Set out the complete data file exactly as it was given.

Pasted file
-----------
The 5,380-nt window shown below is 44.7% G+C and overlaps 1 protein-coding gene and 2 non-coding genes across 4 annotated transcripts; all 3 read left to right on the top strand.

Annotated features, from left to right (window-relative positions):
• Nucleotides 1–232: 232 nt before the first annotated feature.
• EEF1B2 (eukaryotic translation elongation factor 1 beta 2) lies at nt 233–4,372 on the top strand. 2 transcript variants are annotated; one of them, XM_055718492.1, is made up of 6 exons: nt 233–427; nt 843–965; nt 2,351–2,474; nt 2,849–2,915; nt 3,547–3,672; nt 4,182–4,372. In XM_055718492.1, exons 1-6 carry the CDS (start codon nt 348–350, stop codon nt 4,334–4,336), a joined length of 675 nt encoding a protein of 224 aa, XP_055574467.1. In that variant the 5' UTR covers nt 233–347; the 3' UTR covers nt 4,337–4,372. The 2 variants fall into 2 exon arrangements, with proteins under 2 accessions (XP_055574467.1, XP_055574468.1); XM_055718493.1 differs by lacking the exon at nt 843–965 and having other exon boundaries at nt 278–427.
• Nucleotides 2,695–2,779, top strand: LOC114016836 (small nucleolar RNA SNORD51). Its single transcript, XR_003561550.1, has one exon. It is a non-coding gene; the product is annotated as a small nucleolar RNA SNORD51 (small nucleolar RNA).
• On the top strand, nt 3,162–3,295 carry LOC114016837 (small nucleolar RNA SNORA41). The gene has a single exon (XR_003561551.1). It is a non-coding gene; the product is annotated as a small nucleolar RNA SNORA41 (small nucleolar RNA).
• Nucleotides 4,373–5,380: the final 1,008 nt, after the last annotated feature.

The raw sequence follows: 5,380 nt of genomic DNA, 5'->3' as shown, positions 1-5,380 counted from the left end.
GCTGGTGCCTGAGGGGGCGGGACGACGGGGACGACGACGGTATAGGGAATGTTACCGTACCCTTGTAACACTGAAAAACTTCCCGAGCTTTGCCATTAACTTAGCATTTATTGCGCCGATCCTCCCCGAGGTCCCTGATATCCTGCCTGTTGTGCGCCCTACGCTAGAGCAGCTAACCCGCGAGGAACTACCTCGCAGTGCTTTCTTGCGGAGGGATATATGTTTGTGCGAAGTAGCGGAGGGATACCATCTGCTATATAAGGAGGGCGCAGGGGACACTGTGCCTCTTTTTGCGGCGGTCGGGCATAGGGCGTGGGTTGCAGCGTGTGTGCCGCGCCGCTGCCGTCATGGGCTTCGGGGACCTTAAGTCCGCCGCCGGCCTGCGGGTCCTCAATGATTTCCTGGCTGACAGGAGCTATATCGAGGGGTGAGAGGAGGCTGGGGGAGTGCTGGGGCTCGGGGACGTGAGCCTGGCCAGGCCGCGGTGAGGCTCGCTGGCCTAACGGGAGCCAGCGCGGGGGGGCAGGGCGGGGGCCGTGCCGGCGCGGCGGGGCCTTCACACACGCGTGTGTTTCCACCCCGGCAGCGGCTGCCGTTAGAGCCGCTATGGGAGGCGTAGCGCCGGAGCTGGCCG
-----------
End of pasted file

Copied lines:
The 5,380-nt window shown below is 44.7% G+C and overlaps 1 protein-coding gene and 2 non-coding genes across 4 annotated transcripts; all 3 read left to right on the top strand.

Annotated features, from left to right (window-relative positions):
• Nucleotides 1–232: 232 nt before the first annotated feature.
• EEF1B2 (eukaryotic translation elongation factor 1 beta 2) lies at nt 233–4,372 on the top strand. 2 transcript variants are annotated; one of them, XM_055718492.1, is made up of 6 exons: nt 233–427; nt 843–965; nt 2,351–2,474; nt 2,849–2,915; nt 3,547–3,672; nt 4,182–4,372. In XM_055718492.1, exons 1-6 carry the CDS (start codon nt 348–350, stop codon nt 4,334–4,336), a joined length of 675 nt encoding a protein of 224 aa, XP_055574467.1. In that variant the 5' UTR covers nt 233–347; the 3' UTR covers nt 4,337–4,372. The 2 variants fall into 2 exon arrangements, with proteins under 2 accessions (XP_055574467.1, XP_055574468.1); XM_055718493.1 differs by lacking the exon at nt 843–965 and having other exon boundaries at nt 278–427.
• Nucleotides 2,695–2,779, top strand: LOC114016836 (small nucleolar RNA SNORD51). Its single transcript, XR_003561550.1, has one exon. It is a non-coding gene; the product is annotated as a small nucleolar RNA SNORD51 (small nucleolar RNA).
• On the top strand, nt 3,162–3,295 carry LOC114016837 (small nucleolar RNA SNORA41). The gene has a single exon (XR_003561551.1). It is a non-coding gene; the product is annotated as a small nucleolar RNA SNORA41 (small nucleolar RNA).
• Nucleotides 4,373–5,380: the final 1,008 nt, after the last annotated feature.

The raw sequence follows: 5,380 nt of genomic DNA, 5'->3' as shown, positions 1-5,380 counted from the left end.
GCTGGTGCCTGAGGGGGCGGGACGACGGGGACGACGACGGTATAGGGAATGTTACCGTACCCTTGTAACACTGAAAAACTTCCCGAGCTTTGCCATTAACTTAGCATTTATTGCGCCGATCCTCCCCGAGGTCCCTGATATCCTGCCTGTTGTGCGCCCTACGCTAGAGCAGCTAACCCGCGAGGAACTACCTCGCAGTGCTTTCTTGCGGAGGGATATATGTTTGTGCGAAGTAGCGGAGGGATACCATCTGCTATATAAGGAGGGCGCAGGGGACACTGTGCCTCTTTTTGCGGCGGTCGGGCATAGGGCGTGGGTTGCAGCGTGTGTGCCGCGCCGCTGCCGTCATGGGCTTCGGGGACCTTAAGTCCGCCGCCGGCCTGCGGGTCCTCAATGATTTCCTGGCTGACAGGAGCTATATCGAGGGGTGAGAGGAGGCTGGGGGAGTGCTGGGGCTCGGGGACGTGAGCCTGGCCAGGCCGCGGTGAGGCTCGCTGGCCTAACGGGAGCCAGCGCGGGGGGGCAGGGCGGGGGCCGTGCCGGCGCGGCGGGGCCTTCACACACGCGTGTGTTTCCACCCCGGCAGCGGCTGCCGTTAGAGCCGCTATGGGAGGCGTAGCGCCGGAGCTGGCCG